Amid the big news of the secessionist referendum in Donetsk and Luhansk, a second plebiscite, less noticed, asked voters in 14 districts whether they would prefer not to secede from those provinces, to remain part of Ukraine and under the rule of Kyiv.

A campaign group called Peace, Order and Unity organized balloting in six districts of Donetsk, and eight of Luhansk whether they wished to secede from those provinces and join the province of Dnipropetrovsk, immediately to the west of Donetsk, according to the Ukrainian news agency UNIAN. The campaign distributed flyers, shown in other local news media, encouraging a ‘yes’ vote.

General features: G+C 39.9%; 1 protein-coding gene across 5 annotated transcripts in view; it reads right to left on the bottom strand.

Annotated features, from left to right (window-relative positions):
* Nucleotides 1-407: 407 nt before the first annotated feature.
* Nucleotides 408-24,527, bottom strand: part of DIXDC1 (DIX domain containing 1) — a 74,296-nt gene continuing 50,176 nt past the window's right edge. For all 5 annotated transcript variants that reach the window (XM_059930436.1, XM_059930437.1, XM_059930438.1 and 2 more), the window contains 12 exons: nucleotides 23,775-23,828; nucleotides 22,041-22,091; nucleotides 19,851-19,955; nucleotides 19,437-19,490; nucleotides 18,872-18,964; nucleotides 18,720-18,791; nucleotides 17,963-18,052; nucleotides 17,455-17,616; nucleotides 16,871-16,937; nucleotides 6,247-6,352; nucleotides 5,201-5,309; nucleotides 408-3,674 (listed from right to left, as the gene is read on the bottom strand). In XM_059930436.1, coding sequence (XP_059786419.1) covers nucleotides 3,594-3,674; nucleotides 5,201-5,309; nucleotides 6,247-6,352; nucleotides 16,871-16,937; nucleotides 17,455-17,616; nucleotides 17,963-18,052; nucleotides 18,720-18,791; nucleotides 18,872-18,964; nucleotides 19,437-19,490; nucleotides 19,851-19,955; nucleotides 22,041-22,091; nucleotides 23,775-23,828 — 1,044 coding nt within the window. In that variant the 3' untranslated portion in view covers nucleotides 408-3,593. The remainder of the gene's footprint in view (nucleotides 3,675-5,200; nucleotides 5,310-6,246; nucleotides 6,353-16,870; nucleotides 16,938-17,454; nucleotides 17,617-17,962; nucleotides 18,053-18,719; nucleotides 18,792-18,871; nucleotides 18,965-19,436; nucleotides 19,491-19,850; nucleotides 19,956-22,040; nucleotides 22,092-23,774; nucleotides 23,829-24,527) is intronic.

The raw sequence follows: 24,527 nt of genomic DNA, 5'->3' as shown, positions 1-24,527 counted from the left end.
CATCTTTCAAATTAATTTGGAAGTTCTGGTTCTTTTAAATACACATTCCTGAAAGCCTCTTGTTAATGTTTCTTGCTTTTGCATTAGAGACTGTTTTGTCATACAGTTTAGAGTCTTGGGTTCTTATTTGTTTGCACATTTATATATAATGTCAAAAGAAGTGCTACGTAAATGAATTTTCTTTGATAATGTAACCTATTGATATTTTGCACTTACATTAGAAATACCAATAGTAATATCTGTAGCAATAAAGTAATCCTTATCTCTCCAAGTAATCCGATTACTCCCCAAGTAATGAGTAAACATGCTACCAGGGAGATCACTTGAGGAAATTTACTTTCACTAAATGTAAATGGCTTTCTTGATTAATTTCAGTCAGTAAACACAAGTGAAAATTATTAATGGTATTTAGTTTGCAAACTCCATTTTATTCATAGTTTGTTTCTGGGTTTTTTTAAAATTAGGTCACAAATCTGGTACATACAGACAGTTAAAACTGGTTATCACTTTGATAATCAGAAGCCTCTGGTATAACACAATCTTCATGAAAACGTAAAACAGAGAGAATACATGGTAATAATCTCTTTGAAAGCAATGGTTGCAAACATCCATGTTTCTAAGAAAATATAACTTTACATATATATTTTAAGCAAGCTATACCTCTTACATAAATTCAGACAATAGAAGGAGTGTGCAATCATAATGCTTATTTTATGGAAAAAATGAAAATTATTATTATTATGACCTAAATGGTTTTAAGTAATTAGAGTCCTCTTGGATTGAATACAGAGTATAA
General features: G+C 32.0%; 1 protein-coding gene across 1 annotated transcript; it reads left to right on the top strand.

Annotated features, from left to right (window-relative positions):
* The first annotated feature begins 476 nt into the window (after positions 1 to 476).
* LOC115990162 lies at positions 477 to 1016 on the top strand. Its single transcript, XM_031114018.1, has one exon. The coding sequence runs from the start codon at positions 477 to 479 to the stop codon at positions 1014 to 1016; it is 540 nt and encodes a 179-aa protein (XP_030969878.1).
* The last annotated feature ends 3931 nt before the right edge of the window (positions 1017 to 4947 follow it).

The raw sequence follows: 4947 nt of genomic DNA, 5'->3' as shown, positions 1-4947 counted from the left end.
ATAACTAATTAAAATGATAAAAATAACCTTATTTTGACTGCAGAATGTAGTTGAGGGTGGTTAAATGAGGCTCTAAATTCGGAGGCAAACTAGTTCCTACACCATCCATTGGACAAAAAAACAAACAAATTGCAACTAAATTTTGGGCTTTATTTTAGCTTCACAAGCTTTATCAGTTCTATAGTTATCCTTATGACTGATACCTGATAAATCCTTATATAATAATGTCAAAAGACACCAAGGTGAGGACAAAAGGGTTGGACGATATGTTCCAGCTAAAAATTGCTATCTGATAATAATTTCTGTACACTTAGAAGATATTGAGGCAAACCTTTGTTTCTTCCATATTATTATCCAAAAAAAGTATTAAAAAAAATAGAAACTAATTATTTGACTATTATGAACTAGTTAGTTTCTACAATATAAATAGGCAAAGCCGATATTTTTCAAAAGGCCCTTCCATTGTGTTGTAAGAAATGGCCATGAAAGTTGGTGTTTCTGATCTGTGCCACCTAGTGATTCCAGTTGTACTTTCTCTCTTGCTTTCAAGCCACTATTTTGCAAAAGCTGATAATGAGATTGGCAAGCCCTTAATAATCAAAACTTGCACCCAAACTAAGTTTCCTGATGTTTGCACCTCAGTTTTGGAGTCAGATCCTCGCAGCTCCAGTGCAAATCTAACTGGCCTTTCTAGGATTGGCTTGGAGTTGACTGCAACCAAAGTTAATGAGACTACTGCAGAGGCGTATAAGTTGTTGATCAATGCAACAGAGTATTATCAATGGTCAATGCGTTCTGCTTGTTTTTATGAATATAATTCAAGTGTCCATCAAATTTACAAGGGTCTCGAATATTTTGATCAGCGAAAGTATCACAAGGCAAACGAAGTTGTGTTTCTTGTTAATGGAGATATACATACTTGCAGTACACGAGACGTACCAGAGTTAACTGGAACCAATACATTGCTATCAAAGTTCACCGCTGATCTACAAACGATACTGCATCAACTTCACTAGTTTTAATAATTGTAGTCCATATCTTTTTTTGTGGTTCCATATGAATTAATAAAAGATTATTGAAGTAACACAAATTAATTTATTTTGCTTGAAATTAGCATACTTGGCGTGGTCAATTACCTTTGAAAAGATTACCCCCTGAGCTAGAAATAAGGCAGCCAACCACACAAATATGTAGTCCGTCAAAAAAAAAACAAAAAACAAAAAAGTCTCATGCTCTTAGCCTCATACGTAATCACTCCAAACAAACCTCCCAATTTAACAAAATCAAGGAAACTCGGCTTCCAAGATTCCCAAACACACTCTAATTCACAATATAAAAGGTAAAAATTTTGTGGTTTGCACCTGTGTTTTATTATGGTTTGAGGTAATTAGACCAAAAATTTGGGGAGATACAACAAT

In the battle over eastern Ukraine, Dnipropetrovsk has remained firmly supportive of the government in Kyiv, not least because of the influence of that province’s governor, Ihor Kolomoisky, a billionaire oligarch who is one of Ukraine’s wealthiest men. Kolomoisky owns one of Ukraine’s biggest companies, Privat Group, which owns steel, chemical and energy firms as well as PrivatBank, one of Ukraine’s biggest banks. Amid the turmoil leading up to Sunday’s voting, Kolomoisky’s deputy governor, Boris Filatov, announced at a press conference that Dnepropetrovsk would gladly accept any territories to the east that might opt to stay with Ukraine rather than joining the secessionist campaign for a separate, pro-Russian Donetsk republic.

No immediate word on the results of the counter-referendum.

Irena Chalupa covers Ukraine and Eastern Europe for the Atlantic Council.